Open Source Search
Open source search is becoming a hot topic today with more and more companies realizing the importance of accurate search in their applications. Government agencies are also realizing the power of open source innovation — illustrated nicely in a recent open source report by GovLoop. As for OSS 2013 itself, we had a number of amazing talks from innovators in the field as well as interesting discussions led by chairwoman Sue Feldman. We also heard the latest developments of IBM's Watson in the healthcare realm by keynote Eric Brown.
Human Language Technology
Today's advanced search queries require text analytics algorithms smart enough to handle what people want to find. Basis Technology's own David Murgatroyd, Gregor Stewart, and Brian Carrier laid the groundwork for how natural language processing, search, and digital forensics can be tied together in revealing various types of information. An example of this is the new release of Highlight, which was highlighted upon (bad pun intended) in a talk by Nicholas Bemish and Jennifer Flather. Our keynote speakers, Skip McCormick and Doug Naquin, made it clear that Big Data in government has huge potential and requires smart minds to make it all come together. Lastly, Luminoso CEO, Catherine Havasi, and Graham Katz of CACI gave two highly popular talks delving into the future of human language technology with topics such as content-based sentiment analysis and detection of significant societal events using social media outlets like Twitter.
SIGNAL Magazine, an AFCEA publication exploring trends and techniques in defense, intelligence and global security technology, wrote an excellent article discussing how Basis Technology’s HIGHLIGHT software is helping the Intelligence Community (IC) put names in standard spelling so they are easier to find and connect. What struck me was the the notion of how important HIGHLIGHT is in supporting collaboration across many departments.
IC name transliteration standards were put in place back in 2003, but it was a tedious and error-prone process to manually match name spelling variations to these new standards. Nicholas Bemish, senior expert for human language technology at the DIA, sums up the situation best in the SIGNAL article, saying: “We had individuals who either were going towards prosecution litigation, trying to get visas to enter the United States or actually having gotten onto the plane, where officials looked [at records] and said, ‘well his name was spelled in the Department of Homeland Security database this way and spelled in the State Department visa registry this way … so how would we have known?’”
Bemish recognized that a technology solution that fit into an analyst's existing workflow was the key to a successful program. He also recognized that by starting with a commercial off-the-shelf set of software tools, and adapting them to his needs, he could deliver a single program with a single source of funding, which would speed the deployment to as many IC analysts as possible. “We have saved money across the intelligence community by reducing those cost burdens to each agency, and we’re all getting the same product and benefit,” he declares.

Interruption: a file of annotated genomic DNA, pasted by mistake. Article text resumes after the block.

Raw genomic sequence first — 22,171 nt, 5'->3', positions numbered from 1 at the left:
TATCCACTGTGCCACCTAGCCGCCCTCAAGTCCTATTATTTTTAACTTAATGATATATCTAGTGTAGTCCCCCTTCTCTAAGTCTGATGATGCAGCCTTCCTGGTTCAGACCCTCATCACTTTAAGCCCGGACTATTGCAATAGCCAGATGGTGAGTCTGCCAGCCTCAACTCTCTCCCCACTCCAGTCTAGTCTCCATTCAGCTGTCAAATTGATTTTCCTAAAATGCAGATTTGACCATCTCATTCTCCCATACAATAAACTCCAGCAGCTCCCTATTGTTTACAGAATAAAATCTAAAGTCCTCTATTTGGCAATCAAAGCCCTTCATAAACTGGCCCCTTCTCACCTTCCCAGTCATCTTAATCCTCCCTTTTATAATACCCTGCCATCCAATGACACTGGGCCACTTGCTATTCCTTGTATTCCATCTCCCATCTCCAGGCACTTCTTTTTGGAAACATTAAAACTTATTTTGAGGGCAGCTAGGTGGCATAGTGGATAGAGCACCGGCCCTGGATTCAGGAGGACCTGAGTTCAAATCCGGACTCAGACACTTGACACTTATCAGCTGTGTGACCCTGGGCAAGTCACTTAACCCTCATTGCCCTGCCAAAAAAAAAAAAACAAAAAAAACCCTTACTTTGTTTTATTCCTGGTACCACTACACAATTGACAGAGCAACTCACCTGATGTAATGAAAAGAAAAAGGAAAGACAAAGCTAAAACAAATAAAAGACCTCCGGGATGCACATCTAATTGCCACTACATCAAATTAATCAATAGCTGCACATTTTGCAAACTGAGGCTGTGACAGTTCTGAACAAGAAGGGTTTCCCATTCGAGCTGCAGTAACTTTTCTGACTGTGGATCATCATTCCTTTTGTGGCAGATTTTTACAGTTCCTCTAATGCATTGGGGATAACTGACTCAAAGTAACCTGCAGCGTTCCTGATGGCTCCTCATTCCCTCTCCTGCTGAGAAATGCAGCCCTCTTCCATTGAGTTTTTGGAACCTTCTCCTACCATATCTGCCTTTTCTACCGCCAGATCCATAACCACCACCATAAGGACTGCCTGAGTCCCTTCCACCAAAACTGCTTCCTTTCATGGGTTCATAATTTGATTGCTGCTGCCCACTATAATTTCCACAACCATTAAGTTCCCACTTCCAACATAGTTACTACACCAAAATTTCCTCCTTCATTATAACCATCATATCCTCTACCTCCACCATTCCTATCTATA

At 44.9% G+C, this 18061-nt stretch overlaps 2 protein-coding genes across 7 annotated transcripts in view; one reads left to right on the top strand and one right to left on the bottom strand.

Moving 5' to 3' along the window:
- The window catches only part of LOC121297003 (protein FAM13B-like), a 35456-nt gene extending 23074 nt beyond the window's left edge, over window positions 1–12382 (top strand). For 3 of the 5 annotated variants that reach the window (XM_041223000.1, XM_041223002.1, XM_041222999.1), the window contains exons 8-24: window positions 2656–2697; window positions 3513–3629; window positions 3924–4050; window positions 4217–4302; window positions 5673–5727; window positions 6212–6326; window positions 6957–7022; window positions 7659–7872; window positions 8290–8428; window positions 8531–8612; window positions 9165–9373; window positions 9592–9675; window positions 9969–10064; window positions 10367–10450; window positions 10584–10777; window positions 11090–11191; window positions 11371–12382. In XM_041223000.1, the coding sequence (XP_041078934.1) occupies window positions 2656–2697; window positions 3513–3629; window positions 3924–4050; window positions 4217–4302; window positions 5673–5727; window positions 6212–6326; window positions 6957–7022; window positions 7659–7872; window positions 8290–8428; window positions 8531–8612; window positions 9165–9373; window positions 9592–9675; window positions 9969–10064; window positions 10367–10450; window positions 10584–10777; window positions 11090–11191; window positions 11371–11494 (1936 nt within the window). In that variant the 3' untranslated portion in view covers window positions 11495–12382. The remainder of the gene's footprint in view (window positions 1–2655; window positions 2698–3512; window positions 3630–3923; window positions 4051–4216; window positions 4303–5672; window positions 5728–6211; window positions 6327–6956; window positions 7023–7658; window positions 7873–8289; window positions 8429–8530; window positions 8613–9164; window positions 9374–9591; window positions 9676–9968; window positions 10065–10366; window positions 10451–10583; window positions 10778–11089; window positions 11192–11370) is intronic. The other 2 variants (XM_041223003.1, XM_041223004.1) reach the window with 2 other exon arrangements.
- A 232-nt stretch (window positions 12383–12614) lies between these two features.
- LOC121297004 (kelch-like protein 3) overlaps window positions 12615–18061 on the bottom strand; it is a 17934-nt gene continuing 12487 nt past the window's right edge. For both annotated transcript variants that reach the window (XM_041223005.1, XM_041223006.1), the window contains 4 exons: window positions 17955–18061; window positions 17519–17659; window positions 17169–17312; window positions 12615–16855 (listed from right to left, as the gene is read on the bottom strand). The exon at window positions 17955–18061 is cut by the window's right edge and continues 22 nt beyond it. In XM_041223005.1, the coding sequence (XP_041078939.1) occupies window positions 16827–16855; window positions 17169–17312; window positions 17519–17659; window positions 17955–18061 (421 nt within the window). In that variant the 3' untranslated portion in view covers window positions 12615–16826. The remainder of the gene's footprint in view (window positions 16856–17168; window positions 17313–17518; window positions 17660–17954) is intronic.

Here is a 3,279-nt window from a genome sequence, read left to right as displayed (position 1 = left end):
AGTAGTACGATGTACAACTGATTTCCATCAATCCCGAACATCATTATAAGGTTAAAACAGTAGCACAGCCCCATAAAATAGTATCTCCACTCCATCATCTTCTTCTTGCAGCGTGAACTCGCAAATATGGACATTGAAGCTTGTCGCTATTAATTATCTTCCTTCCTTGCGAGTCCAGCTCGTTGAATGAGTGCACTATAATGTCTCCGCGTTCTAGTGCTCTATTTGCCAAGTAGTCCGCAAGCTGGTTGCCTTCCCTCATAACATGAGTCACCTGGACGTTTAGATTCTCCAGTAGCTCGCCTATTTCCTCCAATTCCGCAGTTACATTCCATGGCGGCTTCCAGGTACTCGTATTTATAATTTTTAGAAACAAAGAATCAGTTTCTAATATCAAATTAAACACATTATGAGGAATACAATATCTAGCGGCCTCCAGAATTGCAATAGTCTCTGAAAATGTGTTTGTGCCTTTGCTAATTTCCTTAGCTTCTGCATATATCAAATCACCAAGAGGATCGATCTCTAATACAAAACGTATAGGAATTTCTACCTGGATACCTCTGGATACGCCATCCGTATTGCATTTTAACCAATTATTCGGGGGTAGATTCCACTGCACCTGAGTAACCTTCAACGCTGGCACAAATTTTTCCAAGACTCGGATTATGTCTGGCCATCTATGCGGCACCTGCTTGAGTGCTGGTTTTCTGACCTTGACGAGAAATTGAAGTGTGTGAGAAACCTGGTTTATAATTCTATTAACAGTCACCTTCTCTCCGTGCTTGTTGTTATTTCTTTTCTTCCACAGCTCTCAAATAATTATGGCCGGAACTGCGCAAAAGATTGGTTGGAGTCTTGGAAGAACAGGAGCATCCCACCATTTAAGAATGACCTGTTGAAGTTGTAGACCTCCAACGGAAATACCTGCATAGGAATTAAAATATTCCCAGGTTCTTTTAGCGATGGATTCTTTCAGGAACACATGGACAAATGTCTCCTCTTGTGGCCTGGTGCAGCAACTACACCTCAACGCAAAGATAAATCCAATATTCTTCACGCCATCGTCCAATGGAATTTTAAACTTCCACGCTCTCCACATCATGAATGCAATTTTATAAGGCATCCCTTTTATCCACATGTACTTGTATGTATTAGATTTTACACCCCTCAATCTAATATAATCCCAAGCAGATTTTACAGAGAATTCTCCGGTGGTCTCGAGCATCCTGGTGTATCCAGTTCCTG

As a result of this clever strategy of cross-IC licensing and funding, HIGHLIGHT is being widely adopted, enabling efficient collaboration across numerous government agencies. “This way, since we use this system across the 16 intelligence community partnerships worldwide … we’re actually solving that problem [of matching names in multiple databases] today,” Bemish emphasizes.
This type of “top down” licensing model has also fascilitated the enhancement of HIGHLIGHT to better address the needs of multiple IC users. HIGHLIGHT is now able to perform entity translation and standardization in five languages (Arabic, Mandarin, Dari, Farsi and Pashto), with Korean and Russian language support available in the near future. Discussions are also underway to extend HIGHLIGHT to provide further assistance for entity analytics and resolution throughout the full intelligence production cycle on any platform or “the cloud”.
We're pleased that our partnership with The Office of the Director of National Intelligence (ODNI) and the Defense Intelligence Agency (DIA) has allowed Basis Technology to play a small, yet vital, role in the global fight against potential threats.
If you are an IC user and would like access to Highlight for you department, be sure to join us at the HIGHLIGHT Program Managers Meeting to find out more details. You can also find out more information about HIGHLIGHT at http://www.basistech.com/highlight.